How do you draw your benzene rings?
No, not how do they look when you’re finished, but what are the motions you go through when you put pen to paper? And I do mean pen to paper, obviously drawing benzene rings with your favourite chemistry-drawing software is done with a simple click of a button.
I started thinking about this when I saw this comment on one of @Chemjobber‘s posts — one in which Carmen Drahl gets a shout out for including hand-drawn chemical structures in some of her posts over at CENtral Science. This, in turn, led to a call by Carmen for readers to send in pictures of structures drawn by their own fair hands — the gallery can be found here.
So, benzene. When you first put pen to a blank piece of paper, you have a number of choices to make. Do you draw the hexagon so that its top and bottom are parallel to the top of the piece of paper, or so that the left and right sides are parallel to the left-hand side of the piece of paper? Or put more simply, is your hexagon sitting on a single point, or is it resting comfortably on one of its sides? Of course, if the benzene ring is part of a larger structure, you might be forced to choose one orientation over another. But if you’re just drawing a single solitary benzene ring, or if you’re not constrained in any way by the bigger picture, do you always start by drawing your benzene ring the same way up?
Orientation aside, once you’ve made that decision, which way do you move the pen? Do you always follow the same sequence of strokes? Do you lift the pen from the paper before completing the hexagon and going on to the double bonds? After giving it some thought, I’m pretty sure I always draw my benzene rings the same way — and if you’d asked me to describe how I did it without actually going through the motion, I’m not sure I would have got the answer right. I guess it’s because it’s second nature; I’ve done it so many times it just happens, and the way I do it is tucked away in my subconscious somewhere. So, for me, I always sit my benzene rings on a point (if I have a choice) and I lift my pen off the paper twice before even completing the hexagon. And I’m pretty sure I always draw the double bonds in the same order and direction as well. Full gory details shown in the picture.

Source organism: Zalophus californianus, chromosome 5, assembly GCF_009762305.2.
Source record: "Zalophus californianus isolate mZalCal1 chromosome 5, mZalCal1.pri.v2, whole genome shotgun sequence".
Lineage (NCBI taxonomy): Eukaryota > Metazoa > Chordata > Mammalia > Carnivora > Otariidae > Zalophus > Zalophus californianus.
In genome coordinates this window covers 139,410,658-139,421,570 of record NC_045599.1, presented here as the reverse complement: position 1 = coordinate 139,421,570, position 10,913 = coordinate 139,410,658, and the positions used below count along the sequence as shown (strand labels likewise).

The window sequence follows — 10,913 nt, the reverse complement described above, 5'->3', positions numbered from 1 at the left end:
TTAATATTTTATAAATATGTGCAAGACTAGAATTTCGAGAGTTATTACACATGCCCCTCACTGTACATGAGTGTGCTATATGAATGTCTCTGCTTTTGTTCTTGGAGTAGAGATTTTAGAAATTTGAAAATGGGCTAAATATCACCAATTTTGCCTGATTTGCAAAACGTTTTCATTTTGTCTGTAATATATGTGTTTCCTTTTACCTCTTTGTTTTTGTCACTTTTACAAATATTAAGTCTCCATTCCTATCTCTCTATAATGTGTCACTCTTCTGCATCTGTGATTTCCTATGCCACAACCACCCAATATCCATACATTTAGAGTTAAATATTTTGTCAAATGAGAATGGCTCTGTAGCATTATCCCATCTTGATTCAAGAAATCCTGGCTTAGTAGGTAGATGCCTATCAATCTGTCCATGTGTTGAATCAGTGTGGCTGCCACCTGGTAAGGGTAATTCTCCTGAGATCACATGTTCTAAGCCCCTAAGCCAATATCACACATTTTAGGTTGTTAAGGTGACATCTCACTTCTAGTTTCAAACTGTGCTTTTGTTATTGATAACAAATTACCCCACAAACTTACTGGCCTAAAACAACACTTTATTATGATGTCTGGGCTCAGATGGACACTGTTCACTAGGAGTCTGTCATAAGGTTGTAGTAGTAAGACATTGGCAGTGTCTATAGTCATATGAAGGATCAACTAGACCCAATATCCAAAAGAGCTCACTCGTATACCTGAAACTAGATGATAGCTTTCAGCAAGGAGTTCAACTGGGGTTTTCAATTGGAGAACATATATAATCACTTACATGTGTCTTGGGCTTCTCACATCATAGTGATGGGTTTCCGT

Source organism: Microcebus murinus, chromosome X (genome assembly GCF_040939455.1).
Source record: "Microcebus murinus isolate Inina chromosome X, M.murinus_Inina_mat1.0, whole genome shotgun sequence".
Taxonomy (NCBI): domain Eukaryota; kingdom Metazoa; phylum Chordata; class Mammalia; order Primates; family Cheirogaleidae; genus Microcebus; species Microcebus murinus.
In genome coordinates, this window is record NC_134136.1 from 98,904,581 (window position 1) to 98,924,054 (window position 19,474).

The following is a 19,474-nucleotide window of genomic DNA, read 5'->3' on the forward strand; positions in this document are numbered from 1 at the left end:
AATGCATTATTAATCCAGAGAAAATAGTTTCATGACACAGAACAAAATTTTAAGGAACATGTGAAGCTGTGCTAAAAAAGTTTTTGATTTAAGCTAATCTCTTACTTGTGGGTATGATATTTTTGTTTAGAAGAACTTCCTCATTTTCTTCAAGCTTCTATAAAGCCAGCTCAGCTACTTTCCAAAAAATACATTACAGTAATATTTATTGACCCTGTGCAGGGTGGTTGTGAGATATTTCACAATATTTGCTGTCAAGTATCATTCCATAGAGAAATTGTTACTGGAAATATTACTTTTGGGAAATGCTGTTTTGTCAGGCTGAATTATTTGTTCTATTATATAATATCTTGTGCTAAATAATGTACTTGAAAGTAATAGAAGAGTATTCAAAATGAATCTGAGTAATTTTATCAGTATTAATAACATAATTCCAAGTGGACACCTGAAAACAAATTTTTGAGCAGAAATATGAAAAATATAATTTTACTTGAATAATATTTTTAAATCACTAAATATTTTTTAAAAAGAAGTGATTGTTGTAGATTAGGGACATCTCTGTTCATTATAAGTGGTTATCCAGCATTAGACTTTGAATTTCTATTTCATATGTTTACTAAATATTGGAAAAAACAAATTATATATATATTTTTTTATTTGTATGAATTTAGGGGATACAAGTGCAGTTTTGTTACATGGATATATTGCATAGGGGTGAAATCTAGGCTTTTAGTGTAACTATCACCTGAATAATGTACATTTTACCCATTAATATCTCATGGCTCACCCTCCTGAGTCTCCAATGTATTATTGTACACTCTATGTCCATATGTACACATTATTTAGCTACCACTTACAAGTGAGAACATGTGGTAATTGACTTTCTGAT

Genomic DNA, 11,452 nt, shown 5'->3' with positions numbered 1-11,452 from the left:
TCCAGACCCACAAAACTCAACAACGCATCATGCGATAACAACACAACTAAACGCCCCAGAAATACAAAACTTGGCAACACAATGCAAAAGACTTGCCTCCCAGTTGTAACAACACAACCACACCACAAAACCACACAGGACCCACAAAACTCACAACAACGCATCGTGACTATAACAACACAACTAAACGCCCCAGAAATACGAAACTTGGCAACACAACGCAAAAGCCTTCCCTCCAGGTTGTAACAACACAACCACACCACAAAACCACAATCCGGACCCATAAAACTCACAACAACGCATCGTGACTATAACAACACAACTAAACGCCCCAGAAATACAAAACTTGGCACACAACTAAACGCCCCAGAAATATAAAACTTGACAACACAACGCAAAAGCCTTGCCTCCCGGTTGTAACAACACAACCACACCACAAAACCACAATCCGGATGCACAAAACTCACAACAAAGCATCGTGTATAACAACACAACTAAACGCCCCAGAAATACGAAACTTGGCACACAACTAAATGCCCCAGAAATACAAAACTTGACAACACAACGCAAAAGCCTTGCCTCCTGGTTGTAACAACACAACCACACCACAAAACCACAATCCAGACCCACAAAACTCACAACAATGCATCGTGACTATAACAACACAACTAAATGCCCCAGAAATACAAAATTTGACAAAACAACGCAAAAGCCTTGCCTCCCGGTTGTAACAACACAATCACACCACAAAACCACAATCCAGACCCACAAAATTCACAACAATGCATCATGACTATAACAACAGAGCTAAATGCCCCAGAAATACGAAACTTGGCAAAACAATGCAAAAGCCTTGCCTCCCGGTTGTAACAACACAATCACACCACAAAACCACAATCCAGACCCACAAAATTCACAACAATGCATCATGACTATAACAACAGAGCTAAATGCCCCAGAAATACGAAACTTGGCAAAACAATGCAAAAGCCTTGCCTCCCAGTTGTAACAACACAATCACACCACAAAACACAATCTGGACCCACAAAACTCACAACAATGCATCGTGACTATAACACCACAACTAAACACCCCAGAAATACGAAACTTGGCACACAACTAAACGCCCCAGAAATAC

Just as Chemjobber suggests that a chemist’s hand-drawn structures are a signature of sorts and Carmen agrees that they carry an echo of personality — I think the way in which we actually draw the structures probably varies quite a bit from person to person as well (what it says about an individual, however, heaven only knows!). There are hundreds of ways you could actually draw the nine different lines that make up a benzene ring (probably only a handful of sensible ones though) — but just imagine the permutations for something like Taxol! And yes, benzene has nine lines, anyone out there drawing a hexagon with a circle in the middle just needs to stop.
I realise this is all a bit silly, but it did get me thinking about drawing structures. So, how do you draw yours?!